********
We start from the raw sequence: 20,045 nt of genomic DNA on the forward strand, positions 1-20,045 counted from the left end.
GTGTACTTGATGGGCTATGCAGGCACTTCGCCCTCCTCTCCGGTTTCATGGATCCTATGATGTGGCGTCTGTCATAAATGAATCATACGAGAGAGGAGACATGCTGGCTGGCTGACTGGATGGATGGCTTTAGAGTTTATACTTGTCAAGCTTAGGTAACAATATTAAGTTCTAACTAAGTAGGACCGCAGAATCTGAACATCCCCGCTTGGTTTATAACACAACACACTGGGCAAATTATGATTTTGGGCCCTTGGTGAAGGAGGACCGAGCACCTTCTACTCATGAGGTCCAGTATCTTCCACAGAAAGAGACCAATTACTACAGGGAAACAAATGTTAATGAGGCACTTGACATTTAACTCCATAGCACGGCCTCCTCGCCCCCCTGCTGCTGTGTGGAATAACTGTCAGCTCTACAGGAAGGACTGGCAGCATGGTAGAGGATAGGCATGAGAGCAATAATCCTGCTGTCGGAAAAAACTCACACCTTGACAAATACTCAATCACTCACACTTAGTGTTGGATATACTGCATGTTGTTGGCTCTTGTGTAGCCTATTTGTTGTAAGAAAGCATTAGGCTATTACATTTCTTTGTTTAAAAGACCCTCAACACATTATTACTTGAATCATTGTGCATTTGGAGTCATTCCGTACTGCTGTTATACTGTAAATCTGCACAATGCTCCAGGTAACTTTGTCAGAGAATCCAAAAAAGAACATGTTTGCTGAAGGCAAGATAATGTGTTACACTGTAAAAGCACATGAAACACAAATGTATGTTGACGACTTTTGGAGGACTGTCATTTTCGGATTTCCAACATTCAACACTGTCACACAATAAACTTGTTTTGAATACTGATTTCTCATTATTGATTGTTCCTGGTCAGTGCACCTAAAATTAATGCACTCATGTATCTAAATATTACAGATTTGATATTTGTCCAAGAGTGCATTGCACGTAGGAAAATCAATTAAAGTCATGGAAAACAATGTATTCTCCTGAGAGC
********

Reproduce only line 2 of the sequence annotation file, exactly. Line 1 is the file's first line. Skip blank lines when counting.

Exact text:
GTGTACTTGATGGGCTATGCAGGCACTTCGCCCTCCTCTCCGGTTTCATGGATCCTATGATGTGGCGTCTGTCATAAATGAATCATACGAGAGAGGAGACATGCTGGCTGGCTGACTGGATGGATGGCTTTAGAGTTTATACTTGTCAAGCTTAGGTAACAATATTAAGTTCTAACTAAGTAGGACCGCAGAATCTGAACATCCCCGCTTGGTTTATAACACAACACACTGGGCAAATTATGATTTTGGGCCCTTGGTGAAGGAGGACCGAGCACCTTCTACTCATGAGGTCCAGTATCTTCCACAGAAAGAGACCAATTACTACAGGGAAACAAATGTTAATGAGGCACTTGACATTTAACTCCATAGCACGGCCTCCTCGCCCCCCTGCTGCTGTGTGGAATAACTGTCAGCTCTACAGGAAGGACTGGCAGCATGGTAGAGGATAGGCATGAGAGCAATAATCCTGCTGTCGGAAAAAACTCACACCTTGACAAATACTCAATCACTCACACTTAGTGTTGGATATACTGCATGTTGTTGGCTCTTGTGTAGCCTATTTGTTGTAAGAAAGCATTAGGCTATTACATTTCTTTGTTTAAAAGACCCTCAACACATTATTACTTGAATCATTGTGCATTTGGAGTCATTCCGTACTGCTGTTATACTGTAAATCTGCACAATGCTCCAGGTAACTTTGTCAGAGAATCCAAAAAAGAACATGTTTGCTGAAGGCAAGATAATGTGTTACACTGTAAAAGCACATGAAACACAAATGTATGTTGACGACTTTTGGAGGACTGTCATTTTCGGATTTCCAACATTCAACACTGTCACACAATAAACTTGTTTTGAATACTGATTTCTCATTATTGATTGTTCCTGGTCAGTGCACCTAAAATTAATGCACTCATGTATCTAAATATTACAGATTTGATATTTGTCCAAGAGTGCATTGCACGTAGGAAAATCAATTAAAGTCATGGAAAACAATGTATTCTCCTGAGAGC